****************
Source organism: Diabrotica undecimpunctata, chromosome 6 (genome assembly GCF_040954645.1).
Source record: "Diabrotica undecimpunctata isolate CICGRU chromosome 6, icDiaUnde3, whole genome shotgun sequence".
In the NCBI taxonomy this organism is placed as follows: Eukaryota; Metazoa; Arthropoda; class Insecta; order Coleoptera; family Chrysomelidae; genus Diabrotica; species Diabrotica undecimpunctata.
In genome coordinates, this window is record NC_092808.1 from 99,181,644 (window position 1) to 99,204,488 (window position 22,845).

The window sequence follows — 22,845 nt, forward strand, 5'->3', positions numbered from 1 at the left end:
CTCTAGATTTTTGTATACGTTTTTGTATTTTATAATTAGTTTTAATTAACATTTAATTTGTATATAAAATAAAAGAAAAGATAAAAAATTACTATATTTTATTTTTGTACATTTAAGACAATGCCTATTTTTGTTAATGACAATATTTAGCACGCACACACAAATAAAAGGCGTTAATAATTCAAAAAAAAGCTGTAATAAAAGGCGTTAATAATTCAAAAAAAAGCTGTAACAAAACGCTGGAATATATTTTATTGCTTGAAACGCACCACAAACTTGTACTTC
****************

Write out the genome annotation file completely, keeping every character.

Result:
Source organism: Diabrotica undecimpunctata, chromosome 6 (genome assembly GCF_040954645.1).
Source record: "Diabrotica undecimpunctata isolate CICGRU chromosome 6, icDiaUnde3, whole genome shotgun sequence".
In the NCBI taxonomy this organism is placed as follows: Eukaryota; Metazoa; Arthropoda; class Insecta; order Coleoptera; family Chrysomelidae; genus Diabrotica; species Diabrotica undecimpunctata.
In genome coordinates, this window is record NC_092808.1 from 99,181,644 (window position 1) to 99,204,488 (window position 22,845).

The window sequence follows — 22,845 nt, forward strand, 5'->3', positions numbered from 1 at the left end:
CTCTAGATTTTTGTATACGTTTTTGTATTTTATAATTAGTTTTAATTAACATTTAATTTGTATATAAAATAAAAGAAAAGATAAAAAATTACTATATTTTATTTTTGTACATTTAAGACAATGCCTATTTTTGTTAATGACAATATTTAGCACGCACACACAAATAAAAGGCGTTAATAATTCAAAAAAAAGCTGTAATAAAAGGCGTTAATAATTCAAAAAAAAGCTGTAACAAAACGCTGGAATATATTTTATTGCTTGAAACGCACCACAAACTTGTACTTC